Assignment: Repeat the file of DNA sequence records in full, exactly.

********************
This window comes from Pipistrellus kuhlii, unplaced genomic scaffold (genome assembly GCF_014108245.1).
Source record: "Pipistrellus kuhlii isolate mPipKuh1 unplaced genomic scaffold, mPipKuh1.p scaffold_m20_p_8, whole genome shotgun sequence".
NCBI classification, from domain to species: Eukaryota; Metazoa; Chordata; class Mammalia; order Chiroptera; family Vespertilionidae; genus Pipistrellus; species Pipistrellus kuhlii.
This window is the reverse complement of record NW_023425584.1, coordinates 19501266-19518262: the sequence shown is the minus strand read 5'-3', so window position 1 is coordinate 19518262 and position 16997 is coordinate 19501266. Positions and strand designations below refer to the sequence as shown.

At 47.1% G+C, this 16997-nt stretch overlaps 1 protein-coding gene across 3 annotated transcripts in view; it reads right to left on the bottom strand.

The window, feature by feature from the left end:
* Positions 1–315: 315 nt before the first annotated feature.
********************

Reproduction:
This window comes from Pipistrellus kuhlii, unplaced genomic scaffold (genome assembly GCF_014108245.1).
Source record: "Pipistrellus kuhlii isolate mPipKuh1 unplaced genomic scaffold, mPipKuh1.p scaffold_m20_p_8, whole genome shotgun sequence".
NCBI classification, from domain to species: Eukaryota; Metazoa; Chordata; class Mammalia; order Chiroptera; family Vespertilionidae; genus Pipistrellus; species Pipistrellus kuhlii.
This window is the reverse complement of record NW_023425584.1, coordinates 19501266-19518262: the sequence shown is the minus strand read 5'-3', so window position 1 is coordinate 19518262 and position 16997 is coordinate 19501266. Positions and strand designations below refer to the sequence as shown.

At 47.1% G+C, this 16997-nt stretch overlaps 1 protein-coding gene across 3 annotated transcripts in view; it reads right to left on the bottom strand.

The window, feature by feature from the left end:
* Positions 1–315: 315 nt before the first annotated feature.